Kyle Lohse reportedly needs forearm surgery or a move to the bullpen

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Kyle Lohse met yesterday with a hand and wrist specialist in California and has been diagnosed with “extreme compartment syndrome,” which according to Joe Strauss of the St. Louis Post Dispatch “is a condition in which the sheath covering a muscle in the pitcher’s forearm fails to allow it to expand.”
Strauss notes that “the condition is more closely associated with distance runners and motocross riders” and “no known precedent exists for the condition” among pitchers.
Or as Lohse put it: “We’re kind of in uncharted territory here.”
There’s no official word yet on Lohse’s status, but Strauss reports that the 31-year-old right-hander will either need surgery or “a permanent role change” involving a move to the bullpen. If he does go under the knife, it would threaten his season with a recovery timetable of at least two months.
Lohse has been dealing with various forearm problems since early last season, going just 3-11 with a 5.61 ERA in 22 starts since returning from his initial stint on the disabled list. “We’re going to have to do something,” Lohse told Strauss. “I’ve tried to pitch with it. But the way it is now, there’s no way.”
Signed to a four-year, $41 million contract extension after going 15-6 with a 3.78 ERA in his first season with the Cardinals in 2008, he’s making $8.75 million this year and is owed another $11.875 million in both 2011 and 2012.

Report: Major League Baseball bans transactions with Mexican League teams

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Jeff Passan of Yahoo Sports reports that Major League Baseball has banned all transactions with Liga Mexicana de Beisbol (LMB), popularly known as the Mexican League. As of now, all 30 teams are prohibited from signing players under contract with LMB teams. The ban was issued due to Major League Baseball’s contention that “corruption” and “fraud” run rampant in the player acquisition process.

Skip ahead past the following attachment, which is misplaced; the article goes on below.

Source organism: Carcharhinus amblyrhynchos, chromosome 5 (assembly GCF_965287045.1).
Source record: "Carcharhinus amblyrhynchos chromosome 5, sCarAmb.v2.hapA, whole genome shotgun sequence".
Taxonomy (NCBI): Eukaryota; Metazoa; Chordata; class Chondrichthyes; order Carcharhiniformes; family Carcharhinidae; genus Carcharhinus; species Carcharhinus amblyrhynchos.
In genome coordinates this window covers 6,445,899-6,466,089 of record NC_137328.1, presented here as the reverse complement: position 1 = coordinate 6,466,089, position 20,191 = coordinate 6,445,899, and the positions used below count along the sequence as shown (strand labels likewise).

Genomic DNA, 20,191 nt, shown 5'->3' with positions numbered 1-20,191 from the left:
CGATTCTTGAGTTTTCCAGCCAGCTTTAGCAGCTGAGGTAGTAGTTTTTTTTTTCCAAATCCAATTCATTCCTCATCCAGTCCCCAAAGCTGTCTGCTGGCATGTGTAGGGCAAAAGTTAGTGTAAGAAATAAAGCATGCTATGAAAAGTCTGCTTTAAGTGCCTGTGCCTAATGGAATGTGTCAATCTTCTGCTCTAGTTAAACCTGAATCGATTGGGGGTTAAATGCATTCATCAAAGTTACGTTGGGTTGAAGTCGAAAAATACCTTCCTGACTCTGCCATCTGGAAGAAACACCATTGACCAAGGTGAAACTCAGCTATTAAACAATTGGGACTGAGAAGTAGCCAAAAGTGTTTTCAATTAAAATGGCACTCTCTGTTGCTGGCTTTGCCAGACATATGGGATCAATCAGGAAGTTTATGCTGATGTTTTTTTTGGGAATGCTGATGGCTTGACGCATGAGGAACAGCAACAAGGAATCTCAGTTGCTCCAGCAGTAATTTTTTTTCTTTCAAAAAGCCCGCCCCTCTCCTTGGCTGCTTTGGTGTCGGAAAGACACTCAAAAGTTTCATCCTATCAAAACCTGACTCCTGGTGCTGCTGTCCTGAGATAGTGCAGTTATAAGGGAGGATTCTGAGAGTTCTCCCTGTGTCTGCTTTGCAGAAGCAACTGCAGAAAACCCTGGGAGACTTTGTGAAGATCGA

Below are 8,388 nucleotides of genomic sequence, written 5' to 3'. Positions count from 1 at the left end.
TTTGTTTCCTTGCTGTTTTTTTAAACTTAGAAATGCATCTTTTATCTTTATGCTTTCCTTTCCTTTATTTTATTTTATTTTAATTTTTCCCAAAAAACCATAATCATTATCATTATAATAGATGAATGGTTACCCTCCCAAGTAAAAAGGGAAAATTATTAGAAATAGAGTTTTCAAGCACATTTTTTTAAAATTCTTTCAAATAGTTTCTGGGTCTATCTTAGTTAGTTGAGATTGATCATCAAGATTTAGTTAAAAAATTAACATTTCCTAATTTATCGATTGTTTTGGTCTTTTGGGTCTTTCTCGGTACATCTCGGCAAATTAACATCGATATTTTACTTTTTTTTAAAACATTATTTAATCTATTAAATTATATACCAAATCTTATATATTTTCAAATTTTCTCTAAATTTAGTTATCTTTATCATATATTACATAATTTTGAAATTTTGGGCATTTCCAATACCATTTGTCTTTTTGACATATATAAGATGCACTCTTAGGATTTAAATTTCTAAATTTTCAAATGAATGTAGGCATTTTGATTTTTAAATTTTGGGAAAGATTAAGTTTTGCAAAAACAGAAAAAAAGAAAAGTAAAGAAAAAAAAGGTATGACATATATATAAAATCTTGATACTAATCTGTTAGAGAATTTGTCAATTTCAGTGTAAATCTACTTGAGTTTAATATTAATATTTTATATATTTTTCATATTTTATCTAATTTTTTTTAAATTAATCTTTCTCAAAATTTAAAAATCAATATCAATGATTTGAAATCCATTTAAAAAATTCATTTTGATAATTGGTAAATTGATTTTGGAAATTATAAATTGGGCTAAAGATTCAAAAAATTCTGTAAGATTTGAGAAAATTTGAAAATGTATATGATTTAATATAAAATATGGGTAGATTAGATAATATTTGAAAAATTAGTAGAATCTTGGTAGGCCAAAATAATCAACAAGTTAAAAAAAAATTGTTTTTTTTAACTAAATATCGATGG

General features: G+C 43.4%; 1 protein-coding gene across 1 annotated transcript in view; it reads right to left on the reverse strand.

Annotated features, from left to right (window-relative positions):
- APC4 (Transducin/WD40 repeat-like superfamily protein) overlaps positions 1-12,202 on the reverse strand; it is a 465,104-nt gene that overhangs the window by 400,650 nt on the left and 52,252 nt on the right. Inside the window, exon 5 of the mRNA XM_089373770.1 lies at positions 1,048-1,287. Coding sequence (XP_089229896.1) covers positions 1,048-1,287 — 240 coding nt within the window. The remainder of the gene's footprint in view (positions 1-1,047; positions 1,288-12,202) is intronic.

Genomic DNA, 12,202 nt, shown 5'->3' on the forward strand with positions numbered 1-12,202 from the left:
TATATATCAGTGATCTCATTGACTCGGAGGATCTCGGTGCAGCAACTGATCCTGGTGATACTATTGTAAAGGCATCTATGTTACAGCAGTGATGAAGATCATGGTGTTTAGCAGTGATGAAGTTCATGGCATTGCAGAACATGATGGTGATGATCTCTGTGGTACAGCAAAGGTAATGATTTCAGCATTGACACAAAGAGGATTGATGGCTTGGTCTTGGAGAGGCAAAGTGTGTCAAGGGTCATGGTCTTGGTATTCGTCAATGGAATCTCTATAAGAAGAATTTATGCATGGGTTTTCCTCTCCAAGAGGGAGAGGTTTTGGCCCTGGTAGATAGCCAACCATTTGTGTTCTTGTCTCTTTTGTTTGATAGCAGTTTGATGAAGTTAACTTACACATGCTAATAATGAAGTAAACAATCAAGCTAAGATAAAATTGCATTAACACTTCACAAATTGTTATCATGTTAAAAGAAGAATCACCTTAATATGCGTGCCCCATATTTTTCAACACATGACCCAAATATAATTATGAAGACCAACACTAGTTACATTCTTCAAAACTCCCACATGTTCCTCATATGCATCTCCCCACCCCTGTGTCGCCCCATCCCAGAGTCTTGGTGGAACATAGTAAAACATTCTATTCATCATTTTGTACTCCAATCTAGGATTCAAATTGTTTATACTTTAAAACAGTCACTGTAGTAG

Passan describes the issues in detail, and they sound pretty compelling. The upshot: LMB clubs — which have full control over their players — are taking advantage of them, taking most if not all of the signing bonuses MLB teams give them after negotiating for their rights. Mexican teams often sign players when they’re 15 years-old so that, once they are old enough for American teams to approach them, they’re in the position to take a usurious cut.

Passan says Major League Baseball is demanding greater transparency from LMB before it’s willing to lift the ban. He also says that the MLBPA is in “lockstep” with Major League Baseball on the matter, which makes sense given that, if MLB’s claims are accurate, players are being exploited here. He also says that if LMB does not change its ways, there is a “Plan B,” though it’s not clear what that is.

There aren’t a ton of Mexican players signed by MLB teams each year, but there are enough to make this a significant issue that is worth watching.